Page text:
BOSTON (CBS) – The average age for retirement nationwide is 63. But here in Massachusetts folks chose to work longer and retire at 65.
Eighty percent of Boomers say they plan to work in retirement, many because they will have to. Working is part of many pre-retiree’s retirement planning.
The most current records I could find are from 2014, the national labor force participation rate for those 65 years and older was 19% and drops to 8% for those over 75. That does not correlate with the 80% of Boomers who want to continue working.
And if you have been working in a physically taxing job or are in poor health you may not be able to continue working as you age.
According to another survey, 40% of Americans believe the economic climate will force them to retire up to 10 years later than originally expected or not at all, but again when we look at who is actually working that is not the case.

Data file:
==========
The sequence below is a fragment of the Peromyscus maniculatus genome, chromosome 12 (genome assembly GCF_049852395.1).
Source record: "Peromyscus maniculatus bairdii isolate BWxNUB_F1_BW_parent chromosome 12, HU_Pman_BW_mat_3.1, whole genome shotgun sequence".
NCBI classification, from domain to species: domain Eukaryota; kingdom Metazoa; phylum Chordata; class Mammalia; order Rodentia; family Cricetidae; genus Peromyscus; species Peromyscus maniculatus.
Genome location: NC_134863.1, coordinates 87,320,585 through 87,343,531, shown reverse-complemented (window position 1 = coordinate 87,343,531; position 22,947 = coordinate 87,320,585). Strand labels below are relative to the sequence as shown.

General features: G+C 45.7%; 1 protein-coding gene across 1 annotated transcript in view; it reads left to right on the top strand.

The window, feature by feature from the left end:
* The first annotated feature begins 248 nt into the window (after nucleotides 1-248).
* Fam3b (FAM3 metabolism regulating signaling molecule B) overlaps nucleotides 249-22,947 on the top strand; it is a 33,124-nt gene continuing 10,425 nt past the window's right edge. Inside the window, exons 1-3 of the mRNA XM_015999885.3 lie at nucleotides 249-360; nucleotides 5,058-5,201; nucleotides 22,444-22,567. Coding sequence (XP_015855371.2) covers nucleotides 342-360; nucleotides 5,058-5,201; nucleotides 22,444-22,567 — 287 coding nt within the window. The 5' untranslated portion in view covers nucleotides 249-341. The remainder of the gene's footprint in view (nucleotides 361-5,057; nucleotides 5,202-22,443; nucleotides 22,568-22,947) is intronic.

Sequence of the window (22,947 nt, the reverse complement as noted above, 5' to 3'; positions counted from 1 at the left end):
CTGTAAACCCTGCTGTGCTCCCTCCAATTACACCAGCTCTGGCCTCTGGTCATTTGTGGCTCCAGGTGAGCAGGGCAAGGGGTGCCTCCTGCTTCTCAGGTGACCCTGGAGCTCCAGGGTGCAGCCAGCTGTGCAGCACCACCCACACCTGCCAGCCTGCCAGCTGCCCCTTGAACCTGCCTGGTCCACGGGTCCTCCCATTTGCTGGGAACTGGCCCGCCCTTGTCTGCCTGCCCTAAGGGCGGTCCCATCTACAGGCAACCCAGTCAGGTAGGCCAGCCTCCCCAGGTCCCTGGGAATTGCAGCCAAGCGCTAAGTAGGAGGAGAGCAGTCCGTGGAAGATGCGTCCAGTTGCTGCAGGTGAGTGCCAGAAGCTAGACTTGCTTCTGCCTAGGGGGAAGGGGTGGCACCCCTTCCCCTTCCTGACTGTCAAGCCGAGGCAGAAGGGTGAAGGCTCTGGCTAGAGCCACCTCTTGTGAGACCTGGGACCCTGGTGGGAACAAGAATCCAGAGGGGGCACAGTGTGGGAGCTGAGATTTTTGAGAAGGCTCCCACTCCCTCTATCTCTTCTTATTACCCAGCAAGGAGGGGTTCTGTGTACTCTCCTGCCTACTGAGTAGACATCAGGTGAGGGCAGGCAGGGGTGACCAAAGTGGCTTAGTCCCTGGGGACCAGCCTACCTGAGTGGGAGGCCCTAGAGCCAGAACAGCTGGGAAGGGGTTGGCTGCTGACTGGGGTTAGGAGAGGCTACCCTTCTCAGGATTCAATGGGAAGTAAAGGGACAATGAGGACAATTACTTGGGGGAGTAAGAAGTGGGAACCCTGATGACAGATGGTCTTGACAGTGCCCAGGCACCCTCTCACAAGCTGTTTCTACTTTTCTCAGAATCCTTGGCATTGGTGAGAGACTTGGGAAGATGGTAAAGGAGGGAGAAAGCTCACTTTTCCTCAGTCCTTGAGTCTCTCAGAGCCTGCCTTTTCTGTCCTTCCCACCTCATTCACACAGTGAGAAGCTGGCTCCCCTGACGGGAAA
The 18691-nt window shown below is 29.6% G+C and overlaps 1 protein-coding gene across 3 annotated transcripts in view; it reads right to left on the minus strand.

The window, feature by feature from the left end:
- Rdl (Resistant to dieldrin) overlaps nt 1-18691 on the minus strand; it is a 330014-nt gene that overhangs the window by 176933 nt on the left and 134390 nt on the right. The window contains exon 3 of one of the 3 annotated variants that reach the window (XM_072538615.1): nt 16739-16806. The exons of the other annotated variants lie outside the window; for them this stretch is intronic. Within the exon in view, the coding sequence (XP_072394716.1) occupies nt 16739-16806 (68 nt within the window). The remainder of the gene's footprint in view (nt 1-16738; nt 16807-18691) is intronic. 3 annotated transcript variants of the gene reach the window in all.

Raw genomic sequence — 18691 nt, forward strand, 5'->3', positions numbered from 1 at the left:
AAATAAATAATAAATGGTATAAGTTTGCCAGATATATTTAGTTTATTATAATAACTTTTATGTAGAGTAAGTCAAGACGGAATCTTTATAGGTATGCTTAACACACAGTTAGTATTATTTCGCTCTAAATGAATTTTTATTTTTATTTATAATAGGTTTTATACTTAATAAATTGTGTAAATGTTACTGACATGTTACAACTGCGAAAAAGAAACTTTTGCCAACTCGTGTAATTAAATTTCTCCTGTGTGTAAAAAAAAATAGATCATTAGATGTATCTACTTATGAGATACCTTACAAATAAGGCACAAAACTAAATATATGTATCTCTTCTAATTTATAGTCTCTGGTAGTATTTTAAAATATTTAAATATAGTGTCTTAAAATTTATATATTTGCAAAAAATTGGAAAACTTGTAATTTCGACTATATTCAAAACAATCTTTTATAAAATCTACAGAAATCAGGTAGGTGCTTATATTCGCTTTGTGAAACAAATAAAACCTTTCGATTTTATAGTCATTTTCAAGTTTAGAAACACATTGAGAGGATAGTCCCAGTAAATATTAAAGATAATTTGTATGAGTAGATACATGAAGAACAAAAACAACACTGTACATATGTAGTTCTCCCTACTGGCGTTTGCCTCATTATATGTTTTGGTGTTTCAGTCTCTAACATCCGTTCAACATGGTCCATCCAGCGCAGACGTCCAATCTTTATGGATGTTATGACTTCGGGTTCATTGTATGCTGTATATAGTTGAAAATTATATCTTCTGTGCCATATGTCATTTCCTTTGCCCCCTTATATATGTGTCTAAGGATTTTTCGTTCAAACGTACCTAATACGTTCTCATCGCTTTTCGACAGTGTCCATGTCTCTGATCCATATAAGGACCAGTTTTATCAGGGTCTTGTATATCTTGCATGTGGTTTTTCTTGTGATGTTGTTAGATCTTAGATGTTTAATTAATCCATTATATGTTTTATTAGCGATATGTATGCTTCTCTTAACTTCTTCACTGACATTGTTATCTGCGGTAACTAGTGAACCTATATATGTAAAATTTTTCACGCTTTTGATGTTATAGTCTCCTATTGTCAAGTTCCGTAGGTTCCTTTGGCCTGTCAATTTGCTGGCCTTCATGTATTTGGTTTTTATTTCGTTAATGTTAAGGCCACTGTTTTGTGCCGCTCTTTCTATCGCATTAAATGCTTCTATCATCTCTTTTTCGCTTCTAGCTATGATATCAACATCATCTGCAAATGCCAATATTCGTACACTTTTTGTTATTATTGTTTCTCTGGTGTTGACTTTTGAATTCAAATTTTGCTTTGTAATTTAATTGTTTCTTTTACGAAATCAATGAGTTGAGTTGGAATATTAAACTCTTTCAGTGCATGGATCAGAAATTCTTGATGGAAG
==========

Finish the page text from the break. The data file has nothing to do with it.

The jobs most likely needing the graying population will be in sectors such as health care, education, retail and social services.
A Phased retirement is where you slowly ease your way into retirement. Is cutting back at your present job feasible? Can you work part time for your present employer? Working 2-3 days a week instead of 5. Often times the employer will still offer health care to a part time employee.
Consider a bridge job which is something that will take you from your working career into full retirement, a transition job. Could be very different from what you have been doing during your working career.
Some retirees find work at Wal-Mart, Home Depot and McDonald’s. If you have been to Disney World recently you noticed that the Disney employee’s average age is no longer 20 but more like 60! I was visiting the Kennedy Space Center in February and I did not see one employee under 60, including the bus drivers. They have found that retirees make good employees and are reliable.
You can hear Dee Lee’s expert financial advice on WBZ NewsRadio 1030 each weekday at 1:55 p.m., 3:55 p.m., and 7:55 p.m.
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